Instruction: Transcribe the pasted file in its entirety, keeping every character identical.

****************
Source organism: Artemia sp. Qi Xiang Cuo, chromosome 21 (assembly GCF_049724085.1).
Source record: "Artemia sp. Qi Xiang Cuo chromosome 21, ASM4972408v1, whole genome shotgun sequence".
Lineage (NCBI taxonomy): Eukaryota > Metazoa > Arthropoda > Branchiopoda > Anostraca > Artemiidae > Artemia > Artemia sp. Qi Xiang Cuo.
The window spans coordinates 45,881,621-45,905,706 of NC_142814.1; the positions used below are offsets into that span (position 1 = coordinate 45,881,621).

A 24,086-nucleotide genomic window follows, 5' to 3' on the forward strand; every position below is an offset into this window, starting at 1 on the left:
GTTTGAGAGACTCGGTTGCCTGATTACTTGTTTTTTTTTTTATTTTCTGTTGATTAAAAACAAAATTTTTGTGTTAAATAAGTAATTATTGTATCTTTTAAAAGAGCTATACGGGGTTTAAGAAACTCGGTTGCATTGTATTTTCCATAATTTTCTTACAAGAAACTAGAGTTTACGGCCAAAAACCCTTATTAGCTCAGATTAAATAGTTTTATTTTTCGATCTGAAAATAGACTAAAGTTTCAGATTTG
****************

Source organism: Artemia sp. Qi Xiang Cuo, chromosome 21 (assembly GCF_049724085.1).
Source record: "Artemia sp. Qi Xiang Cuo chromosome 21, ASM4972408v1, whole genome shotgun sequence".
Lineage (NCBI taxonomy): Eukaryota > Metazoa > Arthropoda > Branchiopoda > Anostraca > Artemiidae > Artemia > Artemia sp. Qi Xiang Cuo.
The window spans coordinates 45,881,621-45,905,706 of NC_142814.1; the positions used below are offsets into that span (position 1 = coordinate 45,881,621).

A 24,086-nucleotide genomic window follows, 5' to 3' on the forward strand; every position below is an offset into this window, starting at 1 on the left:
GTTTGAGAGACTCGGTTGCCTGATTACTTGTTTTTTTTTTTATTTTCTGTTGATTAAAAACAAAATTTTTGTGTTAAATAAGTAATTATTGTATCTTTTAAAAGAGCTATACGGGGTTTAAGAAACTCGGTTGCATTGTATTTTCCATAATTTTCTTACAAGAAACTAGAGTTTACGGCCAAAAACCCTTATTAGCTCAGATTAAATAGTTTTATTTTTCGATCTGAAAATAGACTAAAGTTTCAGATTTG